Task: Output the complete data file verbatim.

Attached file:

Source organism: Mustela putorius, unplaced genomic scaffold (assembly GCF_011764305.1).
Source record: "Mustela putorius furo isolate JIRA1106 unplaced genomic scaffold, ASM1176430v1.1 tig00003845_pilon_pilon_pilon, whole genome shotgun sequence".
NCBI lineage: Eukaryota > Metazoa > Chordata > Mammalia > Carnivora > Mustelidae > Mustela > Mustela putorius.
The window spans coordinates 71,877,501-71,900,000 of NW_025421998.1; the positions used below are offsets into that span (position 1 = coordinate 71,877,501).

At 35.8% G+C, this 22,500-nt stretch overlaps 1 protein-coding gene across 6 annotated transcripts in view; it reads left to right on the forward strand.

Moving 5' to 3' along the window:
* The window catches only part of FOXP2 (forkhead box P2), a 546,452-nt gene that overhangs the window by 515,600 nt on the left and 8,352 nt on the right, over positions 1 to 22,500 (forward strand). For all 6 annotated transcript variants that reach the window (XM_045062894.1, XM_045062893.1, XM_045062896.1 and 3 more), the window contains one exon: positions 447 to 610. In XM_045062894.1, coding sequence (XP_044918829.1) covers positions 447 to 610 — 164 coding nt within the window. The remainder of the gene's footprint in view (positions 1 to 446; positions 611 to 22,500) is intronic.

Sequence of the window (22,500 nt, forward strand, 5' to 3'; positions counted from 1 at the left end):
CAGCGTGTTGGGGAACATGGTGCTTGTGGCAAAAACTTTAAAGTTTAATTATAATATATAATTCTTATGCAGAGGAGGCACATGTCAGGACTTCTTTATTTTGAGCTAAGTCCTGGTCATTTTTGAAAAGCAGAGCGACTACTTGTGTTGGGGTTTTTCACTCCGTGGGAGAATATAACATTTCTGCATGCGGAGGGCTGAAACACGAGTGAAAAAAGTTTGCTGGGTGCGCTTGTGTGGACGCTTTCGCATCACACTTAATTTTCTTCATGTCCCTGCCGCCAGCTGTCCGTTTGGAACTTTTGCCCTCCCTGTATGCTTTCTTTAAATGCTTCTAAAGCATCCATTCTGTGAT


Source organism: Mustela putorius, unplaced genomic scaffold (assembly GCF_011764305.1).
Source record: "Mustela putorius furo isolate JIRA1106 unplaced genomic scaffold, ASM1176430v1.1 tig00003845_pilon_pilon_pilon, whole genome shotgun sequence".
NCBI lineage: Eukaryota > Metazoa > Chordata > Mammalia > Carnivora > Mustelidae > Mustela > Mustela putorius.
The window spans coordinates 71,877,501-71,900,000 of NW_025421998.1; the positions used below are offsets into that span (position 1 = coordinate 71,877,501).

At 35.8% G+C, this 22,500-nt stretch overlaps 1 protein-coding gene across 6 annotated transcripts in view; it reads left to right on the forward strand.

Moving 5' to 3' along the window:
* The window catches only part of FOXP2 (forkhead box P2), a 546,452-nt gene that overhangs the window by 515,600 nt on the left and 8,352 nt on the right, over positions 1 to 22,500 (forward strand). For all 6 annotated transcript variants that reach the window (XM_045062894.1, XM_045062893.1, XM_045062896.1 and 3 more), the window contains one exon: positions 447 to 610. In XM_045062894.1, coding sequence (XP_044918829.1) covers positions 447 to 610 — 164 coding nt within the window. The remainder of the gene's footprint in view (positions 1 to 446; positions 611 to 22,500) is intronic.

Sequence of the window (22,500 nt, forward strand, 5' to 3'; positions counted from 1 at the left end):
CAGCGTGTTGGGGAACATGGTGCTTGTGGCAAAAACTTTAAAGTTTAATTATAATATATAATTCTTATGCAGAGGAGGCACATGTCAGGACTTCTTTATTTTGAGCTAAGTCCTGGTCATTTTTGAAAAGCAGAGCGACTACTTGTGTTGGGGTTTTTCACTCCGTGGGAGAATATAACATTTCTGCATGCGGAGGGCTGAAACACGAGTGAAAAAAGTTTGCTGGGTGCGCTTGTGTGGACGCTTTCGCATCACACTTAATTTTCTTCATGTCCCTGCCGCCAGCTGTCCGTTTGGAACTTTTGCCCTCCCTGTATGCTTTCTTTAAATGCTTCTAAAGCATCCATTCTGTGAT